It's a tough job but someone has got to do it.

Umpires and referees can be under the worldwide cosh before they get back to the dressing rooms, although the internet had trouble beating the flying rugby referee Craig Joubert after he dashed to safety at Twickenham during this year's rugby World Cup.

The latest incident occurred in Australasian basketball when a bizarre unsportsmanlike foul call against guard Corey Webster cost the Breakers their ANBL match in Melbourne.

The Breakers were floored and the umps were soon copping it. Breakers star Tai Wesley reckoned it was the "worst call I have ever seen". Adelaide captain Adam Bigson called the decision a joke, while Sydney's NBA veteran Josh Childress labelled it as "insane".

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We spotlight a few of sport's infamous calls, and what came next.

1) Rugby: Craig Joubert gets offside at this year's rugby World Cup 2015

Scotland turned out to be the surprise standard bearers for the northern hemisphere's rather tepid assault on the world title. But they were cruelly sunk by Joubert's late offside call in the quarterfinal against Australia.

Digging deep, former Scottish forward John Beattie called Joubert "a numpty". Digging even deeper, another former Scottish player Kenny Logan said: "I hate doing this but the referee had a shocker." Warming up in this hated role, Logan reckoned Joubert "should never referee at this level again".

"He ran down the tunnel like a scared rabbit because he made a ridiculous decision." Joubert's decision was officially criticised as wrong, and the South African wasn't sighted at the tournament again.

2) Boxing: Roy Jones is knocked over by the judges in a home park decision

Teenager Roy Jones, who as we all know was a rather decent boxer, pummeled South Korea's Park in the 1988 Seoul Olympics.

The local man took two standing eight counts and copped 86 punches while landing 32. In one of the great hometown decisions, he won by 3 - 2 with bribery and corruption assumed by man to be the reason.

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One of the judges, Hiouad Larbi of Morocco, claimed he knew the other judges would score a win for Jones, so voted for the Korean so as not to embarrass the host country. The three offending judges were banned for two years, and Jones was voted the outstanding boxer of the Games. An IOC probe found South Korea - who were allegedly unhappy with decision at the 1984 Los Angeles Games - had "wined and dined" the three judges.

This was pre-internet days, so by current wild standards the reaction was actually quite muted. Jones got a consolation award from the IOC nine years later.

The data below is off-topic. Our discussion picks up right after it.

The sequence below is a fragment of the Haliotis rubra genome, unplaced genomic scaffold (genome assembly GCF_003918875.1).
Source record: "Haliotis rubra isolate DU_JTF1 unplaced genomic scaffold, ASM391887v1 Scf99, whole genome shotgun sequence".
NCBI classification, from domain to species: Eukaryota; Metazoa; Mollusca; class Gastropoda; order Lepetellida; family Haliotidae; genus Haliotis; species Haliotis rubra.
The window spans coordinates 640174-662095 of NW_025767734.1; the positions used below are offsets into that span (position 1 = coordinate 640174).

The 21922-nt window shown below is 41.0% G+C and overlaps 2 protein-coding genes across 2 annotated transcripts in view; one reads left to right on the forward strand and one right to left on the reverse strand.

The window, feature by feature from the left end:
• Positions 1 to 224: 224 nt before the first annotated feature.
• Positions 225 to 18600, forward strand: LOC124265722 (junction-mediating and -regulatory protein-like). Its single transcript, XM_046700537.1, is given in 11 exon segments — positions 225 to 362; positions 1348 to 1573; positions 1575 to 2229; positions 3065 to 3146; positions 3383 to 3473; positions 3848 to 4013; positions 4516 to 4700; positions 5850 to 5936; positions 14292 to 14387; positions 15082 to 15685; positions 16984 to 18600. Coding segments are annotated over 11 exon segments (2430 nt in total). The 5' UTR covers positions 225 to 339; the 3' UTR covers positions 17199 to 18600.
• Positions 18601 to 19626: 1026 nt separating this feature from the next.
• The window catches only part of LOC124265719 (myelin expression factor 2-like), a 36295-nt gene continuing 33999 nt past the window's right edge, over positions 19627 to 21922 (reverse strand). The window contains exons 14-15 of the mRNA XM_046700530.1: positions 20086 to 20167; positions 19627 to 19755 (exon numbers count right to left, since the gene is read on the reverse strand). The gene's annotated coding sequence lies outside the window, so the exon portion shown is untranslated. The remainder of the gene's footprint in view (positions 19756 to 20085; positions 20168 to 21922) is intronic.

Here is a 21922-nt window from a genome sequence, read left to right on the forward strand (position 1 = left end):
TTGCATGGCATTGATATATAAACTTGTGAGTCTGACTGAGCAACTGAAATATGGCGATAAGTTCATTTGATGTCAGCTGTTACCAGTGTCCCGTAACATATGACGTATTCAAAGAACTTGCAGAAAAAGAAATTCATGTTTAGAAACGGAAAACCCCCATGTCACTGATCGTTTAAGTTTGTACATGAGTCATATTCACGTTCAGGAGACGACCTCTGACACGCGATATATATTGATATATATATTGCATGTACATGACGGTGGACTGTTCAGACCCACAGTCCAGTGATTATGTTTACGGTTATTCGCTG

3) Football: Poll with margin for error

Some decisions have a groundbreaking quality which makes them unforgettable. English referee Graham Poll was having a great World Cup in 2006, until he carded himself out of his career.

In the match between Croatia and Australia, he failed to send off defender Josip Simunic having booked him twice. The Croatian was decidedly ungrateful, arguing with Poll after the final whistle, getting a third yellow card, and finally being sent off.

Poll has been philosophical coming up with the immortal line: "What you have to do in life is just deal with the cards you've been dealt." Poll's error was to put Simunic's first booking in his notebook's Australian column, a moment which led to an initial hounding and ongoing ridicule.

(A Sun headline read: "Poll's Three Card Thick"). Poll said: "Certain people who I thought were my friends let me down and didn't support me, and that's a good thing because you realise who your friends are, so a lot of positives came out of that."

Poll quit the whistle soon after the incident and now writes a hard hitting column, about referees.

4) Grid Iron: Great moments in coin tossing history...Bettis has a bob each way

Truth be told there have been a few dodgy coin toss incidents in cricket...but that's another story. In this 1998 classic, umpire Phil Luckett has been lampooned, maybe unfairly. Confusion reigned after the overtime coin toss between the Pittsburgh Steelers and Detroit Lions.

The coin showed 'tails', and Luckett believed Steelers captain Jerome Bettis called 'heads'. Bettis claimed to have called tails, although tape enhancement tended to suggest he called 'hea-tails' which is not what coin tossing good practice is all about. The Lions received the ball and won.

As a result coin toss rules were tightened up, and not before time it must be said. For his troubles, Luckett was parodied with a botched coin toss in the 2001 movie Rat Race.

5) Tennis: A very loud racket

The call itself may have been okay, although possibly not. It's what came next which lives in history.

Spotting a puff of chalk which convinced John McEnroe his serve was good, he launched sport's most famous tirade against umpire Edward James during his 1981 Wimbledon clash against Tom Gullikson. In what can be described as an emotional collapse, McEnroe screamed the words that will live on, forever.

"You can't be serious". More filth and fury followed. As bad as his behaviour was, it struck a cathartic chord as a writer in The New Yorker once opined. Unashamed, McEnroe titled his memoir "You Cannot Be Serious"..